State appeal

The Comité des Citoyens took Plessy's appeal to the Supreme Court of Louisiana, where he again found an unreceptive ear, as the state Supreme Court upheld Judge Ferguson's ruling.[14] In speaking for the court's decision that Ferguson's judgment did not violate the 14th Amendment, Louisiana Supreme Court Justice Charles Erasmus Fenner cited a number of precedents, including two key cases from Northern states. The Massachusetts Supreme Court had ruled in 1849—before the 14th amendment—that segregated schools were constitutional. In answering the charge that segregation perpetuated race prejudice, the Massachusetts court famously stated: "This prejudice, if it exists, is not created by law, and probably cannot be changed by law."[17] The law itself was repealed five years later, but the precedent stood.[18]

In a Pennsylvania law mandating separate railcars for different races the Pennsylvania Supreme Court stated: "To assert separateness is not to declare inferiority ... It is simply to say that following the order of Divine Providence, human authority ought not to compel these widely separated races to intermix."[19][18]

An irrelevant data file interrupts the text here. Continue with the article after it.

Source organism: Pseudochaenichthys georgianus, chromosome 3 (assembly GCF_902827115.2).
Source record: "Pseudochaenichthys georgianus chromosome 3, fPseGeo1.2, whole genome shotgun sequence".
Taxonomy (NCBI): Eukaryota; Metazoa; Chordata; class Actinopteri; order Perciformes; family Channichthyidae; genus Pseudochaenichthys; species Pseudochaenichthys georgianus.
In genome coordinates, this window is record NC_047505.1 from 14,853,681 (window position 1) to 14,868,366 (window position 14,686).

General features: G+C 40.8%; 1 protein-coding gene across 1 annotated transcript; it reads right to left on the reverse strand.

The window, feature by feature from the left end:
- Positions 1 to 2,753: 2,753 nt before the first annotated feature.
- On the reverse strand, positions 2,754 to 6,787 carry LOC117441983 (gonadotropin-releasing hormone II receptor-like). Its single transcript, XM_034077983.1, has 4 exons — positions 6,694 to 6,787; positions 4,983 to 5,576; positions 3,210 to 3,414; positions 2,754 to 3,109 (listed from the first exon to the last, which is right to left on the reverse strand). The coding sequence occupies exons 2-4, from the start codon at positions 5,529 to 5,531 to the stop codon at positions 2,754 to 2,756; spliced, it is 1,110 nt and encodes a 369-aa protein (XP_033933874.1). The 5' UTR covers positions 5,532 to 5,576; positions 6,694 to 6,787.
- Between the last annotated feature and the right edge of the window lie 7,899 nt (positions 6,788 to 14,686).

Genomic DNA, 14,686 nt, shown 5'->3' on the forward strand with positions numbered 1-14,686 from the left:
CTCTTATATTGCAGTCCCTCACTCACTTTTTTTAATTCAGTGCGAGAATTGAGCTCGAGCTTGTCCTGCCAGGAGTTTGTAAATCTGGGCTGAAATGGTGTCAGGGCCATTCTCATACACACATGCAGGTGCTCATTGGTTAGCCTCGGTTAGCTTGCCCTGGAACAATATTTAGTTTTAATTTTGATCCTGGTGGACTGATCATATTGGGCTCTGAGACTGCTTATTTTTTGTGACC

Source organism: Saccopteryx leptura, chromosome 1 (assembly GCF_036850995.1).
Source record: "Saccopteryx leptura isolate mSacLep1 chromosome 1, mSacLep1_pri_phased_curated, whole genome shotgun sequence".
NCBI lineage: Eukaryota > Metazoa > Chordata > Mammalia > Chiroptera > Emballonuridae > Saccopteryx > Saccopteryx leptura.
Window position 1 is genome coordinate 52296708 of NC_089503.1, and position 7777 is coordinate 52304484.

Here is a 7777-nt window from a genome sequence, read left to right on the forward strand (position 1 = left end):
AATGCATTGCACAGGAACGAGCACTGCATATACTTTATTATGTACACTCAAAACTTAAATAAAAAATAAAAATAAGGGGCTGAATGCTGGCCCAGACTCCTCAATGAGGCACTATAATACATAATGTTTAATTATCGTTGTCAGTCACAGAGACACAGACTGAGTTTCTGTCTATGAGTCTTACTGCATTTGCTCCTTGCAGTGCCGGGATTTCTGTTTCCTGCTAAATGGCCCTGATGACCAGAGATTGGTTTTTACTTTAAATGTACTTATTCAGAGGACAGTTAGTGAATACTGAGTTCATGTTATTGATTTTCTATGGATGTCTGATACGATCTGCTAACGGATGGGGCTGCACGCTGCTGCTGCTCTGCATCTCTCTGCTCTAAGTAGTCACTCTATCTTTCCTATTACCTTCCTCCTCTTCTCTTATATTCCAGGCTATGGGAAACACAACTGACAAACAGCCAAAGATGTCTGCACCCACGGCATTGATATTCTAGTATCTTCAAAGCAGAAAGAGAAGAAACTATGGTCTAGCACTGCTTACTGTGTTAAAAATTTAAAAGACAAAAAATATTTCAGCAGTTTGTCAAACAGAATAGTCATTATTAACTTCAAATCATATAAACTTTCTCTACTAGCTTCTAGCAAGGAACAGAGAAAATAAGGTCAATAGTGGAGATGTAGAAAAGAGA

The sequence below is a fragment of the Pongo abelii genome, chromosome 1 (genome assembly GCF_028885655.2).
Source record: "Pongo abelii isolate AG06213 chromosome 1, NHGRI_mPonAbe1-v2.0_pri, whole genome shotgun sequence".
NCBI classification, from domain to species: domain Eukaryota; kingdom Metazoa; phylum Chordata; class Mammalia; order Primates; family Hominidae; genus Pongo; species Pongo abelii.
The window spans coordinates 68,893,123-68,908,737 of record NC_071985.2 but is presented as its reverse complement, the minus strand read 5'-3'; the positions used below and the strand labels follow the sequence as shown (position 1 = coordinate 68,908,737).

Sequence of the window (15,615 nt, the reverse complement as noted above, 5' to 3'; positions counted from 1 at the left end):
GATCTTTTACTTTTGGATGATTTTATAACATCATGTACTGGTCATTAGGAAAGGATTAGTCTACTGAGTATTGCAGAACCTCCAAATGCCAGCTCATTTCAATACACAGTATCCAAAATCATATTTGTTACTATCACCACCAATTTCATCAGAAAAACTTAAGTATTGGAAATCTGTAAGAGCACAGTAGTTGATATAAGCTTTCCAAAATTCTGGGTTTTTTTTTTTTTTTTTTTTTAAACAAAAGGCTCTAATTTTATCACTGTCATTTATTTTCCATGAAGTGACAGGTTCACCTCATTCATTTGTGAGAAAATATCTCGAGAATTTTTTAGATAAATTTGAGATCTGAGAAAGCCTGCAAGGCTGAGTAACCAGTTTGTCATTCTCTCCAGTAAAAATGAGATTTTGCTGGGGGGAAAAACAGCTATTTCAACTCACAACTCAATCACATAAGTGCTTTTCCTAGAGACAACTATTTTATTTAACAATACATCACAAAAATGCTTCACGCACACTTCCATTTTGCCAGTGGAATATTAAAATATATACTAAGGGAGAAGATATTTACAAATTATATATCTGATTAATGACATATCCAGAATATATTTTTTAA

Supreme Court appeal

Undaunted, the Committee appealed to the United States Supreme Court in 1896.[16] Two legal briefs were submitted on Plessy's behalf. One was signed by Albion W. Tourgée and James C. Walker and the other by Samuel F. Phillips and his legal partner F. D. McKenney. Oral arguments were held before the Supreme Court on April 13, 1896. Tourgée and Phillips appeared in the courtroom to speak on behalf of Plessy.[2] Tourgée built his case upon violation of Plessy's rights under the 13th Amendment, prohibiting slavery, and the 14th Amendment, which states "No State shall make or enforce any law which shall abridge the privileges or immunities of citizens of the United States; nor shall any State deprive any person of life, liberty, or property, without due process of law; nor deny to any person within its jurisdiction the equal protection of the laws." Tourgée argued that the reputation of being a black man was "property", which, by the law, implied the inferiority of African Americans as compared to whites.[20] The state legal brief was prepared by Attorney General Milton Joseph Cunningham of Natchitoches and New Orleans. Cunningham was a staunch supporter of white supremacy, who according to a laudatory 1916 obituary "worked so effectively [during Reconstruction] in restoring white supremacy in politics that he finally was arrested, with fifty-one other men of that community, and tried by federal officials."[21]